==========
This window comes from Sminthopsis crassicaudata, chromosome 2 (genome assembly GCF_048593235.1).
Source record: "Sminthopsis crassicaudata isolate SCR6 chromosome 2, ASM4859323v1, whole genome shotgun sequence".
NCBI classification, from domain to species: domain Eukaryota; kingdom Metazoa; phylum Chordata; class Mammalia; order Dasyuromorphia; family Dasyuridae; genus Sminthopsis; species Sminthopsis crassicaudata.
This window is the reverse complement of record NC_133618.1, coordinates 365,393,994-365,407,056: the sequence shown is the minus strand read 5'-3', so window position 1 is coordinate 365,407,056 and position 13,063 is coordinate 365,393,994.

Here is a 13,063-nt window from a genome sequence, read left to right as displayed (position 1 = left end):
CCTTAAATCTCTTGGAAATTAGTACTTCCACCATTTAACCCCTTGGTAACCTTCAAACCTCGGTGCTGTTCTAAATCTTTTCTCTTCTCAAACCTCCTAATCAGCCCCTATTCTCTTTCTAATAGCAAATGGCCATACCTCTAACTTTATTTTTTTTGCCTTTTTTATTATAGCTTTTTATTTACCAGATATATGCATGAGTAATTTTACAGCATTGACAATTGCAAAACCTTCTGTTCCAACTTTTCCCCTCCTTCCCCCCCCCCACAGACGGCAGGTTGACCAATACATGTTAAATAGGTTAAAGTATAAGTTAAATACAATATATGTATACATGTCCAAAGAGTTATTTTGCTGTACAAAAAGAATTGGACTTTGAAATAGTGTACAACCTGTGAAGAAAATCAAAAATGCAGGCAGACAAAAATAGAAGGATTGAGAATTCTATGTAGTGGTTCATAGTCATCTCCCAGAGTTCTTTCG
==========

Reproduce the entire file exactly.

This window comes from Sminthopsis crassicaudata, chromosome 2 (genome assembly GCF_048593235.1).
Source record: "Sminthopsis crassicaudata isolate SCR6 chromosome 2, ASM4859323v1, whole genome shotgun sequence".
NCBI classification, from domain to species: domain Eukaryota; kingdom Metazoa; phylum Chordata; class Mammalia; order Dasyuromorphia; family Dasyuridae; genus Sminthopsis; species Sminthopsis crassicaudata.
This window is the reverse complement of record NC_133618.1, coordinates 365,393,994-365,407,056: the sequence shown is the minus strand read 5'-3', so window position 1 is coordinate 365,407,056 and position 13,063 is coordinate 365,393,994.

Here is a 13,063-nt window from a genome sequence, read left to right as displayed (position 1 = left end):
CCTTAAATCTCTTGGAAATTAGTACTTCCACCATTTAACCCCTTGGTAACCTTCAAACCTCGGTGCTGTTCTAAATCTTTTCTCTTCTCAAACCTCCTAATCAGCCCCTATTCTCTTTCTAATAGCAAATGGCCATACCTCTAACTTTATTTTTTTTGCCTTTTTTATTATAGCTTTTTATTTACCAGATATATGCATGAGTAATTTTACAGCATTGACAATTGCAAAACCTTCTGTTCCAACTTTTCCCCTCCTTCCCCCCCCCCACAGACGGCAGGTTGACCAATACATGTTAAATAGGTTAAAGTATAAGTTAAATACAATATATGTATACATGTCCAAAGAGTTATTTTGCTGTACAAAAAGAATTGGACTTTGAAATAGTGTACAACCTGTGAAGAAAATCAAAAATGCAGGCAGACAAAAATAGAAGGATTGAGAATTCTATGTAGTGGTTCATAGTCATCTCCCAGAGTTCTTTCG